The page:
The Paradox of Tolerance


#1

Continuing the discussion from VERIFIED Mark Zuckerberg defends Facebook's association with Peter Thiel:

Once I believed in “live and let live” and tried to live my life that way.

It turned out that some other people didn’t respect that, I got bricks though my window, death threats through my door, attacked in the street. All because they didn’t like that I didn’t identify as the gender originally on my birth certificate. It’s not just me, I know other people who experienced the same abuse, one of them was murdered.

I still try to leave people alone, even if I don’t agree with them, but if they threaten me or people I know I will not accept it. Not anymore.

And now we have the Paradox of Tolerance. If I tolerate intolerance then I am putting my life in danger, as repeated observation has shown me.

As you don’t seem to like this, what would your solution be?

No reason to like what you hear, but you might see something like your reflection on the other side of the wall, and they’d be justified by your shitty actions.

May I ask what my shitty actions are?

And, yes, I am aware of psychological projection and try to watch out for it in my own behaviour. As a side effect it makes me very aware of it in other people.


#2

Seriously, tolerating bigotry and hatred and intolerance fucks up the whole goal of diversity and tolerance itself.

It’s perfectly fine to be intolerant of hateful bigot assholes.


#3

I find that the paradox of tolerance is often “we believe in tolerance as long as others believe the same as us”


#4

My personal belief is that I should respect the right for people to live as they choose free from violence and coercion, as long as they give the same right to others.

Intolerant behaviour is usually coercive in nature but intolerance of intolerance can be self defence, as it is in my case.


#5

I’ve had those two key words used against me as proof of why I & my kind shouldn’t be tolerated.


#6

Some more key words

They weren’t doing that to you.


#7

My original point stands.


#8

How?

You say this as if I haven’t personally experienced this too.


#9

Persecution olympics; the only way to win is to not play.


#10

Those who claim to be tolerant often refuse to tolerate others outside their thought system.

To be specific, I get static online & IRL over:

  • how I eat
  • my schedule
  • my belief system
  • my people’s homeland
  • supposed things my people have done to the world
  • I support mysoginy
  • I support mutilation of children
  • Insert Dawkinsite quote here
  • etc.

Contrast this with the behaviors of people who openly preach the opposite of tolerance & inclusion:

  • A possibly disturbed Christian tells me I’m going to hell or killed their Lord & savior
  • A skinhead or Arab makes death threats
  • etc.

Those things dont come as any surprise as the actors are completely and thoroughly within their professed thought system. That is to say there is no paradox between what they profess and their actions. I cant be surprised.


#11

I get my own static.

One thing that i constantly police myself for is that I do not want to become like those who abuse me, whether it is the fascists who put bricks though my windows in the past or the TERFs who say that my existence is raping women. If my refusal to tolerate that behaviour, being treated as subhuman, makes me a hypocrite then so be it. I will tolerate those who will tolerate others, regardless of their beliefs.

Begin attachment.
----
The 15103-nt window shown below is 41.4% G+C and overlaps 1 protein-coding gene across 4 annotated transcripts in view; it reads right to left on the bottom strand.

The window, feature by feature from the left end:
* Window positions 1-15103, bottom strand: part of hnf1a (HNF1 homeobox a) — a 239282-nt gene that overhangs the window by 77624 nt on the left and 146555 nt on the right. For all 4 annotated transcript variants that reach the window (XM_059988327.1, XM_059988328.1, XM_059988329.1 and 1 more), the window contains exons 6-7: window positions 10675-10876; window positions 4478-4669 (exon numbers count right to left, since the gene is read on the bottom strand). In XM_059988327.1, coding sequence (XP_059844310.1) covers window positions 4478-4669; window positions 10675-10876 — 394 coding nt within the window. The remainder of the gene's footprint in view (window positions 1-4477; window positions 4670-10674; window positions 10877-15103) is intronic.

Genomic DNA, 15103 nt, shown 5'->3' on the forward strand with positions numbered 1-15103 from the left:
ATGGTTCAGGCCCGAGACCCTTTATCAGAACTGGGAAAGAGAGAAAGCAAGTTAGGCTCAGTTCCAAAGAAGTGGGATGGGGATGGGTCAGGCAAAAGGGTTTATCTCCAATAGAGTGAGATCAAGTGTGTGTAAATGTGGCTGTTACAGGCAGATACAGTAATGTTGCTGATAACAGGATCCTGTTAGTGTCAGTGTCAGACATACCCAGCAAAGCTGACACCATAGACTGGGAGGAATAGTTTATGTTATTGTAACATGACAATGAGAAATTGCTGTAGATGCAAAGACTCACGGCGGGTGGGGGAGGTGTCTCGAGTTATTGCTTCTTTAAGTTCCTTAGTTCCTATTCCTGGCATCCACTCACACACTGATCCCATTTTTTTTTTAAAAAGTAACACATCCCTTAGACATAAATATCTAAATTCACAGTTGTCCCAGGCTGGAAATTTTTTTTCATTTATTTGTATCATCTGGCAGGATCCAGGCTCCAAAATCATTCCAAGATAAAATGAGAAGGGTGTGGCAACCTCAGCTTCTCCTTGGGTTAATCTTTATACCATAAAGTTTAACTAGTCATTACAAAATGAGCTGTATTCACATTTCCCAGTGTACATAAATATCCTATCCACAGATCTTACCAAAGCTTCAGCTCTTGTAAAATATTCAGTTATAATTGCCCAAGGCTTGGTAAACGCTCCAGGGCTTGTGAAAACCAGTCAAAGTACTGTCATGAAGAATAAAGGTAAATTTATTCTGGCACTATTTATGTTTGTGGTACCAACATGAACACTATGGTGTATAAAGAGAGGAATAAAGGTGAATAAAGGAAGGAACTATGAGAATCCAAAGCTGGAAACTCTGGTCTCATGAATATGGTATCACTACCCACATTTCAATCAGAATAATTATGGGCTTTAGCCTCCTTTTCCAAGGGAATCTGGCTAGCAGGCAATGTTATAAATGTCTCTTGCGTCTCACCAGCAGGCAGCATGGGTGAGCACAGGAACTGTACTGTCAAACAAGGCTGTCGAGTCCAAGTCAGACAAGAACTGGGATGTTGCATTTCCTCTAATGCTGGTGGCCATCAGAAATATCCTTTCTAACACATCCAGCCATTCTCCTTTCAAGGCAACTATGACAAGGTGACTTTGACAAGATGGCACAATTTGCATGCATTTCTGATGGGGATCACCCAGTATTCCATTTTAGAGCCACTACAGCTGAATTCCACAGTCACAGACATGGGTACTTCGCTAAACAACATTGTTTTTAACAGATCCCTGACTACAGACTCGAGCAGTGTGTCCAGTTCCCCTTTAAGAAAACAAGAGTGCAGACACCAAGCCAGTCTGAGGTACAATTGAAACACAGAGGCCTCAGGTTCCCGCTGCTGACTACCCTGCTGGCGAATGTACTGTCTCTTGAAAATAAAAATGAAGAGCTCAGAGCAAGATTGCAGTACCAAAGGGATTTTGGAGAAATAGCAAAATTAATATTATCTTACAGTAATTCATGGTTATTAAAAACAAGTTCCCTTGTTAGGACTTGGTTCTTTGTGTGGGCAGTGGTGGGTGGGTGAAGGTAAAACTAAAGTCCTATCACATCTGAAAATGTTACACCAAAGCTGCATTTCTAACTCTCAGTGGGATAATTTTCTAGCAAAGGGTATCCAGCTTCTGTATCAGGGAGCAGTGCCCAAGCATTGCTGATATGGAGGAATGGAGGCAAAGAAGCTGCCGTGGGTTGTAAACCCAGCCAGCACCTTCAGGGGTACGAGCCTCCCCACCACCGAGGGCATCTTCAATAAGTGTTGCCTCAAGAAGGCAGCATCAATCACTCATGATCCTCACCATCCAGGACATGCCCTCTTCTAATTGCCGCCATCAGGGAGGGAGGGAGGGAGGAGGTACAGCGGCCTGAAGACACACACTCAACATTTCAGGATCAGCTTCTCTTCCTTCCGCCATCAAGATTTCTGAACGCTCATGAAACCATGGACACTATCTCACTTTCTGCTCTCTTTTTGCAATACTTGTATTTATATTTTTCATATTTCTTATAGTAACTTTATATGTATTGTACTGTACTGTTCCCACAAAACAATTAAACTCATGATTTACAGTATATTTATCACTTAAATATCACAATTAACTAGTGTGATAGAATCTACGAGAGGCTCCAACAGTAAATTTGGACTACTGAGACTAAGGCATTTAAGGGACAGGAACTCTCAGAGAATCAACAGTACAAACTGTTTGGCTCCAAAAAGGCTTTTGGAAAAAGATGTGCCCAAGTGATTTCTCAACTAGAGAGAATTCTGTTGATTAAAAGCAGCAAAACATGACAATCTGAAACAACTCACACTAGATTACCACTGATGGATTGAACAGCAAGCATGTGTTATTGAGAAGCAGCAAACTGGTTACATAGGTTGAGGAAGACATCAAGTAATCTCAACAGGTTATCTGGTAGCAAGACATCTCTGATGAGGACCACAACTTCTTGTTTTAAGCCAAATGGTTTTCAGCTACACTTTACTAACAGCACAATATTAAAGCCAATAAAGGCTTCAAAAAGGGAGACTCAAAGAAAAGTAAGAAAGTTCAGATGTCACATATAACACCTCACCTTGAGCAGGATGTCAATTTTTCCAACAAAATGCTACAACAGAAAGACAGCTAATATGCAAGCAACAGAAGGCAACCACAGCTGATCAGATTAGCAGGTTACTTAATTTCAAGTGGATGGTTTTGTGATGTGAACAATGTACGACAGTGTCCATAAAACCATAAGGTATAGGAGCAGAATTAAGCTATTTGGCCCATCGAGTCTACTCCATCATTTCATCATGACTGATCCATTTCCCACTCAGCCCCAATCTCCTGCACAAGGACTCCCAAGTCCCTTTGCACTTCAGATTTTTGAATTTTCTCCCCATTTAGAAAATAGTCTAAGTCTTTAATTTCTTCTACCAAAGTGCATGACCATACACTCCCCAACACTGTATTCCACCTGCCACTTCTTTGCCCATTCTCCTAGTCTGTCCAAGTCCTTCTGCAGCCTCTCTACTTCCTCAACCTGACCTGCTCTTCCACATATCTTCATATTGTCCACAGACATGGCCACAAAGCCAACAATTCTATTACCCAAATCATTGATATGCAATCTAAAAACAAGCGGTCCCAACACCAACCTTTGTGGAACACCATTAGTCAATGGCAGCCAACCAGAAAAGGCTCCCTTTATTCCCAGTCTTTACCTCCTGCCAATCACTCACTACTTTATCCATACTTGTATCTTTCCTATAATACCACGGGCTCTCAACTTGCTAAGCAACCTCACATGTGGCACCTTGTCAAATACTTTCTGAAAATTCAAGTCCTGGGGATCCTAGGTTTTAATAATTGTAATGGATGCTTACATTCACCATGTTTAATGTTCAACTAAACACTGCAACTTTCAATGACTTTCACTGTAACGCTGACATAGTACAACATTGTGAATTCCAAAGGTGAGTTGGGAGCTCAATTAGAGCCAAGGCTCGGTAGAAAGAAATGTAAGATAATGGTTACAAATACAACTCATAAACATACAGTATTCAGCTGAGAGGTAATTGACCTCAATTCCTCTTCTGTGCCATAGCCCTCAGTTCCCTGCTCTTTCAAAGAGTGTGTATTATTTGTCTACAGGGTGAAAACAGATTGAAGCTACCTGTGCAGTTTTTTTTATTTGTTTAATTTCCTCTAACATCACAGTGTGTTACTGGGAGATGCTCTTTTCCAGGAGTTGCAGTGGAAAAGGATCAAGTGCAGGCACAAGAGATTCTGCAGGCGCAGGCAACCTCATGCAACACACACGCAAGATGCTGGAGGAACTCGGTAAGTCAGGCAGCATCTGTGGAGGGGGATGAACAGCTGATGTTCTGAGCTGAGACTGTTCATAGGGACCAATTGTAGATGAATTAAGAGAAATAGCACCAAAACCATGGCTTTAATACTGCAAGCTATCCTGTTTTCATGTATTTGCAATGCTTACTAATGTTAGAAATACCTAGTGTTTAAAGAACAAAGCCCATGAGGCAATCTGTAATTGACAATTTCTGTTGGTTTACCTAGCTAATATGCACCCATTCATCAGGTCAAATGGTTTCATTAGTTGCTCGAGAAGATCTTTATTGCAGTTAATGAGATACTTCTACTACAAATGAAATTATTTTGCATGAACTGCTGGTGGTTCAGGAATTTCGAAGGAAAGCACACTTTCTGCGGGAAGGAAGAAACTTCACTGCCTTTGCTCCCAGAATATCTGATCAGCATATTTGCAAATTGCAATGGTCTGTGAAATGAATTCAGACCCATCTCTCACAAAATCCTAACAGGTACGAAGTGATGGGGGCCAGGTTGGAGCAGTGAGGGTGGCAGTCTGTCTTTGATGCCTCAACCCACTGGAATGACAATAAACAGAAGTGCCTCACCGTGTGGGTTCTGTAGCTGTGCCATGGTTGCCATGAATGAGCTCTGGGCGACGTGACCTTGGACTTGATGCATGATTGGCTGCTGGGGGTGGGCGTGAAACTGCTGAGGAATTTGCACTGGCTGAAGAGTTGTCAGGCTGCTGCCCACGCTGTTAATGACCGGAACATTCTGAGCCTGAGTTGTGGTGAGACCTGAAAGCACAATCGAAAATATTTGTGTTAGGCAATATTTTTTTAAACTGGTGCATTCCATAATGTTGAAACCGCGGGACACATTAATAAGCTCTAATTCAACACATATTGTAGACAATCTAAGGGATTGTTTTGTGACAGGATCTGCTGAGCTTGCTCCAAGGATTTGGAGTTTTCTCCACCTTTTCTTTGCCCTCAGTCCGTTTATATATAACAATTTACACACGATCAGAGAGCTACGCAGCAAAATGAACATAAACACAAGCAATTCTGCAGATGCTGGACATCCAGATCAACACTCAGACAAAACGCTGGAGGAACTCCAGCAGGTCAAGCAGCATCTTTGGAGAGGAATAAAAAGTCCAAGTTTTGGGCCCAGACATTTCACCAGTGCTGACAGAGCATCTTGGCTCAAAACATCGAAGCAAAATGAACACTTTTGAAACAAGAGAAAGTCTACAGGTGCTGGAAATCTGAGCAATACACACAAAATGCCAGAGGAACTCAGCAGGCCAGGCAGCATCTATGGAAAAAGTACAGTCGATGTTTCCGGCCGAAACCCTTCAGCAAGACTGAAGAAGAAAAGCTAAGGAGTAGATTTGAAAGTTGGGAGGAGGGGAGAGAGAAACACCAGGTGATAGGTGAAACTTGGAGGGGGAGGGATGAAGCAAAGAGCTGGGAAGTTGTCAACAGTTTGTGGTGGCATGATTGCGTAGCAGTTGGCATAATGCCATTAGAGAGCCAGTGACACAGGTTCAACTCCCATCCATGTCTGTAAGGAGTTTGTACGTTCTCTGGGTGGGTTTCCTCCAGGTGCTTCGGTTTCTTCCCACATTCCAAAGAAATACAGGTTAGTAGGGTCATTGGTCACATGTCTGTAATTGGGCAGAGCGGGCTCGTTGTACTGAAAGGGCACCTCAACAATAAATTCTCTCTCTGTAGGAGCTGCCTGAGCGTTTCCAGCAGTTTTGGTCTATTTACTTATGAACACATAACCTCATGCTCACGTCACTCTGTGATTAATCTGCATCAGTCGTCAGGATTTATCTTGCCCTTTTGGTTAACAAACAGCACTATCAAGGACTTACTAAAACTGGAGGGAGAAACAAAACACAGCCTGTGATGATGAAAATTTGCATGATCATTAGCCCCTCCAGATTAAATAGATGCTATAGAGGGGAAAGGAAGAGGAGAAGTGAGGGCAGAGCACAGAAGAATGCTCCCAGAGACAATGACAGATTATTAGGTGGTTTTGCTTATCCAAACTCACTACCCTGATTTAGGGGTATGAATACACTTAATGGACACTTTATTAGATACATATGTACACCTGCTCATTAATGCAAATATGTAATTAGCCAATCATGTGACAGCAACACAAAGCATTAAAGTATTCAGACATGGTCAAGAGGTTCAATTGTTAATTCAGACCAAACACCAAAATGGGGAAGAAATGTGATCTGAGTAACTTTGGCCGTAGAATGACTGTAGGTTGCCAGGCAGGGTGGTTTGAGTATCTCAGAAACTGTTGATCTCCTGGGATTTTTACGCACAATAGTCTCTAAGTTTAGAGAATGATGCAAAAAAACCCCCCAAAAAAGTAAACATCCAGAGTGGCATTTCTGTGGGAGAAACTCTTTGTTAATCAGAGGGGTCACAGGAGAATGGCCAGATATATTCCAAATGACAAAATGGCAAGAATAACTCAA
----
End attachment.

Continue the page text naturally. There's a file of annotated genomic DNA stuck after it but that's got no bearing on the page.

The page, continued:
I have mental scars from 2004 that won’t heal. I still feel the rage at being treated the way I was that year. I refuse to give in to it, but any repetition of that abuse makes it very hard. I never want to have to fight someone again, I am scared that if I start then I will never stop, but if the fascists come to my door again then what else can I do if I am to survive?

For what it’s worth, it was a Jewish woman who got me out of Carlisle at a time when people from my (now former) religion were turning their backs on me. She still regularly helps me when I have PTSD flashbacks.


#12

Sincerely, I hope whatever it was, at some point it can just be in the past for you.


#13

I understand you.


#14

Cheering the ousting of those who have different values from you, especially when it comes to the abstract assumptions on their beliefs is simply being intolerant. I mean, we can say things like, tolerance and peace are not all they are chalked up to be. Still, on a simple level, I think it’s horrible and socially destructive to use this kind of ammunition in a corporate context. It would not be okay for a company to remove an executive for supporting Clinton. I understand that, on a personal scale, shutting intolerant people out of your life is likely necessary to maintain good health. On a macro social level, I think communication and operating with tolerance is both painful and necessary. You can’t just block the other side out and have a functioning democracy.


#15

For evil to prosper, good folks just have to do nothing, yadda yadda


#16

Speaking as an outsider (I was born, and live in, Sweden), the US seems to have a bigger problem letting people who want to ‘live and let live’ than we do here.

I was raised in a family, thank heavens, where this was the (unspoken) way to be. By this I mean that my parents never lectured, never said ‘do this - don’t do that’, but rather showed the right and proper way by their example.

Yes, they were fine, gentle people.

And so far, at 59 years, it has worked fine for me - 97% of the time. There are always meddlers and people who would impose their random rules on others - this is to be expected.

But, knowing that I live a decent life, pay my bills etc puts me in a position to either ignore them or else give them short shrift.

Thank you.


#17

Path of wisdom.


#18

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